Getting down the basic fundamentals of pot odds and implied odds will help you make better decisions in terms of the price you’re getting to continue. And being cognizant of reverse implied odds situations so you can look to avoid them and the costly spots they can put you in will help save you a lot of chips in the long run.
Pot Odds are simply the price that the pot is giving us to call right now, based on how much it is to stay in the pot and how much the pot will be after calling.
- The pot is 50. Your opponent bets another 50, so there is now 100 in the pot.
- It is 50 to call, so we are getting pot odds of 100-50, or simply 2-1 to call.
- In terms of equity, we are adding 33% to the pot. If we call and win the pot 33% of the time, we break even in the long run and this is an equitable call.
Here is a table of common pot odds calculations:
Implied Odds refer to money that we can reasonably expect to win on future streets when improved to the best hand. These do take some additional estimation so may not be exact, but useful nonetheless.
We’ll use the example from above:
- You make the 50 call with suited connectors and you’ve flopped a flush draw.
- The chance to make the flush on the turn is roughly 4-1 (4.55-1, to be precise).
- You’re only getting 2-1 pot odds to call, so you’re not being given a good price to call with a flush draw.
- However, considering that there are still two more rounds of betting to come, you can reasonably expect to win more from making the call and turning the flush
Reverse Implied Odds
This one is more referential of a situation where the implied odds of continuing in the hand does not represent the true value, and you start to consider how much you will lose by making the desired hand because of the nature of the action that has taken place already.
- You bet 50 preflop with King-Jack offsuit.
- The Button 3-bets (reraises) you to 200. The price of calling is 150.
- Consider that your opponent’s typical 3-betting range will be cards which dominate your KJ. For instance, if the opponent holds AK/AA and the flop is king-high, or the opponent holds QQ/AJ and the flop is jack-high, you may well continue putting money into the pot with top-pair despite holding the losing hand.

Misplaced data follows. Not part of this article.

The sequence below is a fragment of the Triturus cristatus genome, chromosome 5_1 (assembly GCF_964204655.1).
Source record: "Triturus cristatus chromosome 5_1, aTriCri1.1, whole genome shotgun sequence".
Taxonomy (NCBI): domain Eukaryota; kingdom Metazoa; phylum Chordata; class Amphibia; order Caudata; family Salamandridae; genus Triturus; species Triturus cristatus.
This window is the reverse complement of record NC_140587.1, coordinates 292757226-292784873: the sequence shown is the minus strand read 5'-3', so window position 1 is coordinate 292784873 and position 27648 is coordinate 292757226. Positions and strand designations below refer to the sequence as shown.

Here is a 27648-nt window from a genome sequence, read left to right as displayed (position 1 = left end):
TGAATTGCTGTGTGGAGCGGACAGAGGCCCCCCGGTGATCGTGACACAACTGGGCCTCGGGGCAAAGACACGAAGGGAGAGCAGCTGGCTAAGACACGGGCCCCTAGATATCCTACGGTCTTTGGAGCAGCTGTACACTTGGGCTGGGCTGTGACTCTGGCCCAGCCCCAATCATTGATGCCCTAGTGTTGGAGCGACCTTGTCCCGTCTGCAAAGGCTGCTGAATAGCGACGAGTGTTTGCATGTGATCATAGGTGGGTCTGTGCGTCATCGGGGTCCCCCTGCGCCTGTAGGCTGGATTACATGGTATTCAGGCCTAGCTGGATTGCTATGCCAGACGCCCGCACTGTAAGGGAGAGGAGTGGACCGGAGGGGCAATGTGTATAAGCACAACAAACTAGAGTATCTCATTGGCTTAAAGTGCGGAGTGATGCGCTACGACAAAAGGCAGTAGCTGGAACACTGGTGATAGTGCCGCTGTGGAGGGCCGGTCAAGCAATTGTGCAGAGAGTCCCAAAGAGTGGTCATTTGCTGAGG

- When KJ is winning, you don’t expect to see much value from future streets. For instance, against a small pocket pair, a jack-high board will limit the value which can be implied.
- Therefore, KJ is a hand which suffers from distinct Reverse Implied Odds. For similar reasons, this can also arise if you are calling to see a spade flush with one low spade, or you are on the low end of a straight-draw.
“The Rule of Two and Four”
Here’s a fast method which players use to calculate their odds of winning a hand to an approximate percentage and informing their decision in a hand; it’s called “The Rule of Two and Four”.
After the flop has been dealt, count your outs and multiply by FOUR to determine the percentage of making your hand on the turn or the river.
After the turn has been dealt, count your outs and multiply by TWO to determine the percentage of making your hand on the river. This also works for determines your chances of making your hand on the turn when acting on the flop, because there is similarly one card to come.
This method isn’t 100% accurate, but it’ll get you near enough to quickly calculate your perceived percentage of winning.
Calculating odds, outs and probabilities can seem difficult and time-consuming but the basics are quite simple and the ability to make simple calculations can help you build a very solid foundation for your game. This part of poker is worth learning, especially if you intend to progress further in the game.
If you continually play draws without getting the right odds, you will lose money in the long run. There will always be players who don’t care about odds and call too often. These players will occasionally get lucky and win a pot, but mostly they will lose and pay for it. On the other hand, you might be folding draws in situations where the odds are favorable.
Test your knowledge with our short quiz below